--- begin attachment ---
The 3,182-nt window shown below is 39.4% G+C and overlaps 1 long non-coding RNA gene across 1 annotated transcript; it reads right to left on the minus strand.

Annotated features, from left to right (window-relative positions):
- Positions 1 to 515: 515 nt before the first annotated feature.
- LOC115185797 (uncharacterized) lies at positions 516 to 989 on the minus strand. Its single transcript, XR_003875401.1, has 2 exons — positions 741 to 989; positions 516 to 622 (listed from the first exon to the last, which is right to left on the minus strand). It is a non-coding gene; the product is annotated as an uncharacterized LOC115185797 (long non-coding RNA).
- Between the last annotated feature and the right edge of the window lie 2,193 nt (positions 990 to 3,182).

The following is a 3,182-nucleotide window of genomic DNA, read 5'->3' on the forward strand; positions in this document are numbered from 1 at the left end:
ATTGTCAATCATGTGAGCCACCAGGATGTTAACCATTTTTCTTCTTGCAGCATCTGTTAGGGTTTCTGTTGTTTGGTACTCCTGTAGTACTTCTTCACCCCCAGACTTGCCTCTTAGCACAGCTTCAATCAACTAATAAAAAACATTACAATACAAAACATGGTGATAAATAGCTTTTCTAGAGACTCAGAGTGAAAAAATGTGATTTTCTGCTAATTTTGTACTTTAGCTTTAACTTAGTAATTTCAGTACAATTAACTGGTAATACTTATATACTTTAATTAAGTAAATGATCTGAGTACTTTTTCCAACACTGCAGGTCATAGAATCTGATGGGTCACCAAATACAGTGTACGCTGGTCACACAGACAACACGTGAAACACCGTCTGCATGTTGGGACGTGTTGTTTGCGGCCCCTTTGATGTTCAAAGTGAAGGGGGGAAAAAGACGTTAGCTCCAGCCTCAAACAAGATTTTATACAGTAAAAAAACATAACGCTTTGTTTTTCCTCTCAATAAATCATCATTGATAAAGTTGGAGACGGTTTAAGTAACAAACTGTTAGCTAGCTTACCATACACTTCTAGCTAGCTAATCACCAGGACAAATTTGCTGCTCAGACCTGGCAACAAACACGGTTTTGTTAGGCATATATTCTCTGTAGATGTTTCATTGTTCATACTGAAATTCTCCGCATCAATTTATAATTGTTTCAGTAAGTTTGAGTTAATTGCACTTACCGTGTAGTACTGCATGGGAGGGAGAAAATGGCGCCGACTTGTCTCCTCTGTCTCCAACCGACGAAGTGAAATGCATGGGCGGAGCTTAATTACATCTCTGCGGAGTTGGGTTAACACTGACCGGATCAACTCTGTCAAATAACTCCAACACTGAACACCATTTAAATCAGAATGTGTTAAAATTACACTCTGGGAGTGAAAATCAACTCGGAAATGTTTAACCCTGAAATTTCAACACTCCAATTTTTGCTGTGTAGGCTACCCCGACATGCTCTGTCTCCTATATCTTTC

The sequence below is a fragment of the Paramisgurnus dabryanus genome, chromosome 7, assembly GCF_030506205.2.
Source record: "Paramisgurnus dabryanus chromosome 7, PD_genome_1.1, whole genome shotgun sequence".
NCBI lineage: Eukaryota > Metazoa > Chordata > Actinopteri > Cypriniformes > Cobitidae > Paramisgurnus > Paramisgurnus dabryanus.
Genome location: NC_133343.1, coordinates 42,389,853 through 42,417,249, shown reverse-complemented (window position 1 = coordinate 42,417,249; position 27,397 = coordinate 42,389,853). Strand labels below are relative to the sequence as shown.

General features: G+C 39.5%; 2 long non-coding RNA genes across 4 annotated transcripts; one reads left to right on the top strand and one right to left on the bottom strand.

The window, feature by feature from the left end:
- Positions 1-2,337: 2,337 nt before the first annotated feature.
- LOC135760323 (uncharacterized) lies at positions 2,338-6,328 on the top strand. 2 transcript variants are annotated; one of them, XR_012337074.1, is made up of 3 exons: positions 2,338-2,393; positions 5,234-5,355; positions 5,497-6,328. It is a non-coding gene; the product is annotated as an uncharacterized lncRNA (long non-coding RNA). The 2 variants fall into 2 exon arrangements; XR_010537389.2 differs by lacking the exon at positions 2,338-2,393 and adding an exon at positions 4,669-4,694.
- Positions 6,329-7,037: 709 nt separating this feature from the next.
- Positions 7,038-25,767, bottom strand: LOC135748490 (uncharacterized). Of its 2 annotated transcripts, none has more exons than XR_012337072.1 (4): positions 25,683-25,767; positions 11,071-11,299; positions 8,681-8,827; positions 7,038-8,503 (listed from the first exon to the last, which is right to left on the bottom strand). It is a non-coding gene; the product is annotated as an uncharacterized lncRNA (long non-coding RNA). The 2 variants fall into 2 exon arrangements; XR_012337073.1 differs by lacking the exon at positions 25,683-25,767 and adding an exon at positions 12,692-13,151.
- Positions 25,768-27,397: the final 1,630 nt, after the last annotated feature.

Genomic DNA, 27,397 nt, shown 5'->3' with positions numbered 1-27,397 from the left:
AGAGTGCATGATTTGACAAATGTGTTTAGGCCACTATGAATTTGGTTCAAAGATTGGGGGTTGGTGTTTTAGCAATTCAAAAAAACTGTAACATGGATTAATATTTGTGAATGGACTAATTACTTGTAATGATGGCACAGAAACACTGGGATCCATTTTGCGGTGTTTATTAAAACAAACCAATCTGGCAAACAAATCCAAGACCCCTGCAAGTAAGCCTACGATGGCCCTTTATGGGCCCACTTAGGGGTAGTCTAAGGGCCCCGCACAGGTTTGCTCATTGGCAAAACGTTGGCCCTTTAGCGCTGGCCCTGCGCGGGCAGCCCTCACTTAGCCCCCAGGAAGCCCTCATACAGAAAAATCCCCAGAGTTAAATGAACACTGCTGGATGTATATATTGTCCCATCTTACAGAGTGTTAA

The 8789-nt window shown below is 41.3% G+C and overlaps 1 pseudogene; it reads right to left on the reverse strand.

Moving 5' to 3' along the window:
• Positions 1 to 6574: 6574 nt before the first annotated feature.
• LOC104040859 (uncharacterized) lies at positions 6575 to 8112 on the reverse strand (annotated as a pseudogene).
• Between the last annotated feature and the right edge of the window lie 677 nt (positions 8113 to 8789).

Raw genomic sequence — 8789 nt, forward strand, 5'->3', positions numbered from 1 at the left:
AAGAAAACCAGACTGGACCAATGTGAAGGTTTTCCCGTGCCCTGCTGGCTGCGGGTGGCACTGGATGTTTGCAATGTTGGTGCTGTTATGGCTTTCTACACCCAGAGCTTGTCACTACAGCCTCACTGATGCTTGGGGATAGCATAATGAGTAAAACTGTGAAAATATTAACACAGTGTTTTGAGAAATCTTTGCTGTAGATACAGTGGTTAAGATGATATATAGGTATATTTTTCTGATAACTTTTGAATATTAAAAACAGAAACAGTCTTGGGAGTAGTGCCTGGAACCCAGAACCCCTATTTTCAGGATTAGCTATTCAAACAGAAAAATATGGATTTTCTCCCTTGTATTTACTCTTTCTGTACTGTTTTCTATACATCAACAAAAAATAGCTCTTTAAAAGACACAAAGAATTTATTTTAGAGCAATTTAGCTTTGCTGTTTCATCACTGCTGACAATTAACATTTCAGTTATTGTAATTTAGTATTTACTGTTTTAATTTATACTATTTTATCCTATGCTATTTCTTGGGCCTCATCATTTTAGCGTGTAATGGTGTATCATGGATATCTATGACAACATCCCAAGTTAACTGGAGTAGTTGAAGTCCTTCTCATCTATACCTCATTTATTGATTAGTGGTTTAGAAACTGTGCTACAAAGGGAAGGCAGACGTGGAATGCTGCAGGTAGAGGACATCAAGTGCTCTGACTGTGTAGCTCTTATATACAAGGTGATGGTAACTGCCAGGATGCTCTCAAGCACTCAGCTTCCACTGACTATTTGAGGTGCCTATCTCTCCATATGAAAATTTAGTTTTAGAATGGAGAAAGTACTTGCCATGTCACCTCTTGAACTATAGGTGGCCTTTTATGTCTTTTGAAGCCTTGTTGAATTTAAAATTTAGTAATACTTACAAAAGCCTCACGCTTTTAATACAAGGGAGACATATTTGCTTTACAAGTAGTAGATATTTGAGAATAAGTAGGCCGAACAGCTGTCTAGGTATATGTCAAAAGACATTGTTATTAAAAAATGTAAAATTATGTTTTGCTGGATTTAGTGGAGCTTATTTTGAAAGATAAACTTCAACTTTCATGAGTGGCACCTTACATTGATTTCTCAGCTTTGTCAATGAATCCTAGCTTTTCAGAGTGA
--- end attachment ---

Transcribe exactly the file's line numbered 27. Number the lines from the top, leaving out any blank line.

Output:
AAGAAAACCAGACTGGACCAATGTGAAGGTTTTCCCGTGCCCTGCTGGCTGCGGGTGGCACTGGATGTTTGCAATGTTGGTGCTGTTATGGCTTTCTACACCCAGAGCTTGTCACTACAGCCTCACTGATGCTTGGGGATAGCATAATGAGTAAAACTGTGAAAATATTAACACAGTGTTTTGAGAAATCTTTGCTGTAGATACAGTGGTTAAGATGATATATAGGTATATTTTTCTGATAACTTTTGAATATTAAAAACAGAAACAGTCTTGGGAGTAGTGCCTGGAACCCAGAACCCCTATTTTCAGGATTAGCTATTCAAACAGAAAAATATGGATTTTCTCCCTTGTATTTACTCTTTCTGTACTGTTTTCTATACATCAACAAAAAATAGCTCTTTAAAAGACACAAAGAATTTATTTTAGAGCAATTTAGCTTTGCTGTTTCATCACTGCTGACAATTAACATTTCAGTTATTGTAATTTAGTATTTACTGTTTTAATTTATACTATTTTATCCTATGCTATTTCTTGGGCCTCATCATTTTAGCGTGTAATGGTGTATCATGGATATCTATGACAACATCCCAAGTTAACTGGAGTAGTTGAAGTCCTTCTCATCTATACCTCATTTATTGATTAGTGGTTTAGAAACTGTGCTACAAAGGGAAGGCAGACGTGGAATGCTGCAGGTAGAGGACATCAAGTGCTCTGACTGTGTAGCTCTTATATACAAGGTGATGGTAACTGCCAGGATGCTCTCAAGCACTCAGCTTCCACTGACTATTTGAGGTGCCTATCTCTCCATATGAAAATTTAGTTTTAGAATGGAGAAAGTACTTGCCATGTCACCTCTTGAACTATAGGTGGCCTTTTATGTCTTTTGAAGCCTTGTTGAATTTAAAATTTAGTAATACTTACAAAAGCCTCACGCTTTTAATACAAGGGAGACATATTTGCTTTACAAGTAGTAGATATTTGAGAATAAGTAGGCCGAACAGCTGTCTAGGTATATGTCAAAAGACATTGTTATTAAAAAATGTAAAATTATGTTTTGCTGGATTTAGTGGAGCTTATTTTGAAAGATAAACTTCAACTTTCATGAGTGGCACCTTACATTGATTTCTCAGCTTTGTCAATGAATCCTAGCTTTTCAGAGTGA